Just keep in mind that the ATS-V’s base price is about $4,000 less than the M3/M4’s.
Inside view

The black interior in my ATS was good, not great — and I was OK with that. A lot of the little Caddy’s expense probably covers the cost of its fine new rear-wheel-drive platform, which will be shared with the next-gen 2016 Chevy Camaro.

A deep, graceful dash in pliable black plastic curved over a black-faced instrument panel. The material trimmed the door tops as well, along with dashes of suede.

A large center stack in piano black was topped by Cadillac’s cursed CUE infotainment system, housed in an 8-inch display screen shaped like a large, slightly disagreeable iPad.

In the past, the touch pads beneath various functions — such as sound-system volume and the climate-control fans — were a major pain even when the car was sitting still.

Back then, I sometimes drove with Whitey Morgan and the 78s deafening me and the fans blowing gales of hot air over me in July.

In the ATS-V, they seemed a bit more functional, though I still vastly prefer real buttons and switches.

At least the seats fit the car’s raw personality. The form-fitting Recaros in mine had leather bolsters with stitching on their edges and firm grippy suede centers to hold you in place if your drifty urges get the better of you.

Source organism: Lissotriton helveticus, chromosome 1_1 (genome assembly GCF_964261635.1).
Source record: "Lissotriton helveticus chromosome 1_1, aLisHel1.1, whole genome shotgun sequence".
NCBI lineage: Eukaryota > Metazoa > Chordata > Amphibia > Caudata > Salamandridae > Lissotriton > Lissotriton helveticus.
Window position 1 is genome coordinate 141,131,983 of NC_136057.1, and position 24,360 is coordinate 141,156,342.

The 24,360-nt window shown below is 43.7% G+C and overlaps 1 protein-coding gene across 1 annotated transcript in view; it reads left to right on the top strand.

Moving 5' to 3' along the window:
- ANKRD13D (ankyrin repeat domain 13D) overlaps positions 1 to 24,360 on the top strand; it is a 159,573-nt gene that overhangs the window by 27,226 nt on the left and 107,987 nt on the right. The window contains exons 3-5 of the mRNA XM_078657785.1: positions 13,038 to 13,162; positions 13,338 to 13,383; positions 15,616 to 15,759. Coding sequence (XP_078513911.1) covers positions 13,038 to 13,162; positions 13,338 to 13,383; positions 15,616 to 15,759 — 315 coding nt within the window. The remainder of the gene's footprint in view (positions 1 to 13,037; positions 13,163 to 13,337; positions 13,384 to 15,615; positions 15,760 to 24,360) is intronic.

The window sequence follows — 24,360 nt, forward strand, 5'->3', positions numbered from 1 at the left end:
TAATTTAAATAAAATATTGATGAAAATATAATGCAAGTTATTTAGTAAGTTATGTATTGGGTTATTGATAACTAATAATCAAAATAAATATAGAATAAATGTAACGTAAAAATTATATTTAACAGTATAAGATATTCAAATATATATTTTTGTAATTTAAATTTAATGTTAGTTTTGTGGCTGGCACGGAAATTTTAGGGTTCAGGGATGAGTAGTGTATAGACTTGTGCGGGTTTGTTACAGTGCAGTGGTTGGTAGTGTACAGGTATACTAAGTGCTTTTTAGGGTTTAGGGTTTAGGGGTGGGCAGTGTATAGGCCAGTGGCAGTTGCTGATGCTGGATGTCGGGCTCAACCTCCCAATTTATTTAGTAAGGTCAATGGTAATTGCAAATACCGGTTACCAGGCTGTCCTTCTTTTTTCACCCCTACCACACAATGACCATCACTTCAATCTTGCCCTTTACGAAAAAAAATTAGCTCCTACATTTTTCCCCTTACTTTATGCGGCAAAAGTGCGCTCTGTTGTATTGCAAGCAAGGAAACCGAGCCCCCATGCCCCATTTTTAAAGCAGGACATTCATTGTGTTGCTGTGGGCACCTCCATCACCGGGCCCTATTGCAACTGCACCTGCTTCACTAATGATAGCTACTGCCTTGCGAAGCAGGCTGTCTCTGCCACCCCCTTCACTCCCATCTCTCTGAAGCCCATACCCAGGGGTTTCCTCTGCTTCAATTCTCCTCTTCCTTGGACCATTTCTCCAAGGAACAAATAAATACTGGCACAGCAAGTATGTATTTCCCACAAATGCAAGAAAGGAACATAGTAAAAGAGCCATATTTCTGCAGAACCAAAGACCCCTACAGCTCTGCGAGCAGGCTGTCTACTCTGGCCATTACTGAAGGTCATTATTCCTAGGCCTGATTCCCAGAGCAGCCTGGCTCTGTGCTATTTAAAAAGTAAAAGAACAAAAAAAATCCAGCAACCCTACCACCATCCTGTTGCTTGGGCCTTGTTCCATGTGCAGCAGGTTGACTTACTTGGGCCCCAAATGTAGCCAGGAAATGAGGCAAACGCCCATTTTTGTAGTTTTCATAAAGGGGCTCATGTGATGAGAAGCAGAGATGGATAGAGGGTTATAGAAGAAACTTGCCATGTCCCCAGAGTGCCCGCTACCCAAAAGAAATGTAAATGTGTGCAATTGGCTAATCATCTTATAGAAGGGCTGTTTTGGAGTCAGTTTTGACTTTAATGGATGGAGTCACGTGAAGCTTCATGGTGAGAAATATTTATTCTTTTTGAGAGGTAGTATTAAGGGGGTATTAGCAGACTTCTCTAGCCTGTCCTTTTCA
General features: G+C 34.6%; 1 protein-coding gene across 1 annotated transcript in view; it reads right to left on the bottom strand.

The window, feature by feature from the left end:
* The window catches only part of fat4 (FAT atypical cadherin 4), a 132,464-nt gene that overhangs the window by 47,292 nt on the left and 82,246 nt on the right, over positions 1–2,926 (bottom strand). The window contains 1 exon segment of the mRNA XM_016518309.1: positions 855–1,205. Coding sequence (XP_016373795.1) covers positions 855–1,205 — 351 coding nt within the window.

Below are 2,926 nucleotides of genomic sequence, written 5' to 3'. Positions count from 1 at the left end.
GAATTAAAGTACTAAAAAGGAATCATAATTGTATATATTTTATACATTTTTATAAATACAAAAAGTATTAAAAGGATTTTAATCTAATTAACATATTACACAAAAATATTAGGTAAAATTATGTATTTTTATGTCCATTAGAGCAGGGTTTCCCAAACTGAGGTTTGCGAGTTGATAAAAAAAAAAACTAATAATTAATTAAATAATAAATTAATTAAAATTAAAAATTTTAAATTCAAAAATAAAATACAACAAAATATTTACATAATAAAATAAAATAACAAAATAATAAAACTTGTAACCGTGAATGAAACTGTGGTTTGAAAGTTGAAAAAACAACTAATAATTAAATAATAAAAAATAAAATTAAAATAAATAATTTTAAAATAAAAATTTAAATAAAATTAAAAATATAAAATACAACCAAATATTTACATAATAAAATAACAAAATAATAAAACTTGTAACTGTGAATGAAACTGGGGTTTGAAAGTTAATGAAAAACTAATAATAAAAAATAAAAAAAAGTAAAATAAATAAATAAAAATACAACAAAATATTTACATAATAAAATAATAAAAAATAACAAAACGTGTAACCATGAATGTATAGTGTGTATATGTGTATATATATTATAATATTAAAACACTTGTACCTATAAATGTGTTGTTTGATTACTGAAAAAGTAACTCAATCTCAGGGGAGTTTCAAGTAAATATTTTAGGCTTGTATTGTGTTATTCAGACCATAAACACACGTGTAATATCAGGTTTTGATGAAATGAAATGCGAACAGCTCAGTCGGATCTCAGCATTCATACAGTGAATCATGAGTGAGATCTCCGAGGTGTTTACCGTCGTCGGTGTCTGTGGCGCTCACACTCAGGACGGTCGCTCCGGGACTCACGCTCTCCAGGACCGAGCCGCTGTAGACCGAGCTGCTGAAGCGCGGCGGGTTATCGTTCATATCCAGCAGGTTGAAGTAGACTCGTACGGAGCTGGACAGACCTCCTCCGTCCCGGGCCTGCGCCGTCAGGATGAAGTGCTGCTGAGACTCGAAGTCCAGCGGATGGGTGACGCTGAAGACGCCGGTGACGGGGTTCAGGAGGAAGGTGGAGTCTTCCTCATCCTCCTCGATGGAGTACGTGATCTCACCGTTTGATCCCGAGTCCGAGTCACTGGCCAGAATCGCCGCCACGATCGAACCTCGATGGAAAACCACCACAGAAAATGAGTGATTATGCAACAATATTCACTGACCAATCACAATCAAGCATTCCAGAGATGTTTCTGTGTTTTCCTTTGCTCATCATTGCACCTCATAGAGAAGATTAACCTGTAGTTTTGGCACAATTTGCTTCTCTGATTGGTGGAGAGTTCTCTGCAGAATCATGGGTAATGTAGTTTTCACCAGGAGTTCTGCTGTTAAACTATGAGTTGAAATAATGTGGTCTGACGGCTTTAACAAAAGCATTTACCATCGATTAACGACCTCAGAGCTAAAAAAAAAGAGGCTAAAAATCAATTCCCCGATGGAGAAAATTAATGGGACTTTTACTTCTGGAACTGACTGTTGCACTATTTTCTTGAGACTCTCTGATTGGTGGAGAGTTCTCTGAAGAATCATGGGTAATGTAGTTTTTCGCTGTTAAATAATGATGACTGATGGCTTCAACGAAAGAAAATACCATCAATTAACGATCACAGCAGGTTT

Ignore the back seats or reserve them exclusively for exes. They are cramped even on short trips, and crawling under the front-seat shoulder belt to get in may almost make you see the wisdom in four doors.

But the ATS-V is meant to move you, not a carload of deadbeat buddies.

Somehow, Cadillac needs to get the word out about the ATS-V and its other special sedans before GM’s truck-happy managers lose interest in the cars.


  • AT A GLANCE: 2016 Cadillac ATS-V coupe
  • Type of vehicle: Midsize, rear-wheel-drive, four-passenger coupe
  • Price as tested: $76,940
  • Fuel economy: 16 miles per gallon city, 24 highway
  • Weight: 3,760 pounds
  • Engine: Turbocharged, direct-injected 3.6 liter V-6 with 464 horsepower and 445 pound-feet of torque
  • Transmission: Eight-speed automatic
  • Performance: 0 to 60 mph in 4.2 seconds